Due to the crucial requirement for practical applications, such as catalysis, porous membranes, biomedical imaging, biosensing, and drug delivery etc, scaling down the size of MOFs into nano- or micro-regime is becoming a new rapidly developing research area. Through solvothermal approaches, we have successfully obtained highly monodisperse nano or submicron-scaled MOFs and their superstructures (superlattice, colloidosomes etc.), whereby the size and morphology were systematically controlled by fine tuning the experimental conditions.
Our group carried out an investigation on shape-controlled growth of InIII- and GaIII-based square-octahedral metal-organic frameworks (soc-MOFs). In particular, controllable crystal morphological evolution from simple cubes to complex octadecahedra has been achieved, and resultant highly uniform crystal building blocks promise new research opportunities for preparation of self-assembled MOF materials and related applications.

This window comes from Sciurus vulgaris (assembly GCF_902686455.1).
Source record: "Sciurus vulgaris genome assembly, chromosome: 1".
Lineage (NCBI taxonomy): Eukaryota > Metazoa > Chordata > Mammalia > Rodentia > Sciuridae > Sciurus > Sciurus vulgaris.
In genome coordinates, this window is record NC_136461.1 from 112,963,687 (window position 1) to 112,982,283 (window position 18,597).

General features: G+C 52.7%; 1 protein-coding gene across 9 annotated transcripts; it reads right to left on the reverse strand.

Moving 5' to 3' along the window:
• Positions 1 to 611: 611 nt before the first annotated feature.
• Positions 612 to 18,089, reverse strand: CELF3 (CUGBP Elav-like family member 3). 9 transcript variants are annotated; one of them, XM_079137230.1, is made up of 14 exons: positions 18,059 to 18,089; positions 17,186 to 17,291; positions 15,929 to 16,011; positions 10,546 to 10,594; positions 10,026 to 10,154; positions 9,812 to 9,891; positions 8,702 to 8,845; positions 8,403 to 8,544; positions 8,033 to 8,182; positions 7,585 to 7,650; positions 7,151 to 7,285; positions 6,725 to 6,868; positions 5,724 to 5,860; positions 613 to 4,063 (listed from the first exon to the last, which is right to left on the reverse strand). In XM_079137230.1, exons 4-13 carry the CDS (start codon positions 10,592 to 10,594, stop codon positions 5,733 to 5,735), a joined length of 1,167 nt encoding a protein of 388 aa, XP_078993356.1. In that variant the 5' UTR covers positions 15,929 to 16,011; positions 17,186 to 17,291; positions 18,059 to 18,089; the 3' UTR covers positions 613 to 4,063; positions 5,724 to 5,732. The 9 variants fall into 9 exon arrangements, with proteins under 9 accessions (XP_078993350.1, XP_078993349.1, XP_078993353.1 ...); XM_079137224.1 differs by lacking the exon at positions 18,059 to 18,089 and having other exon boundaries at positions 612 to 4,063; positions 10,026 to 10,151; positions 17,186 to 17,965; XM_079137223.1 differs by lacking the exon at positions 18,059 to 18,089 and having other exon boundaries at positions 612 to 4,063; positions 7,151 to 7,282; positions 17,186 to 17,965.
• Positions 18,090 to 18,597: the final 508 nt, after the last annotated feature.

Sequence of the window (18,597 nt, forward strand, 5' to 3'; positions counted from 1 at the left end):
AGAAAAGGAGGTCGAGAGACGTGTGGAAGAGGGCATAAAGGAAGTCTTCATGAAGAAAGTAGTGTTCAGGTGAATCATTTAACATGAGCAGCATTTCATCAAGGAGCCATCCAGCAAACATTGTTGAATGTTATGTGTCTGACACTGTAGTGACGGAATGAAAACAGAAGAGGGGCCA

Bottom-up fabrication of complex 3D hollow superstructures from nonspherical building blocks (BBs) poses a significant challenge for scientists in materials chemistry and physics. Scientists from the FMD3 group described for the first time a one-step emulsion-based technique that permits the assembly of metal–organic framework (MOF) faceted polyhedral BBs (i.e., cubes instead of spheres) into 3D hollow superstructures (or “colloidosomes”). The shell of each resultant hollow MOF colloidosome is constructed from a monolayer of cubic BBs, whose dimensions can be precisely controlled by varying the amount of emulsifier used in the synthesis.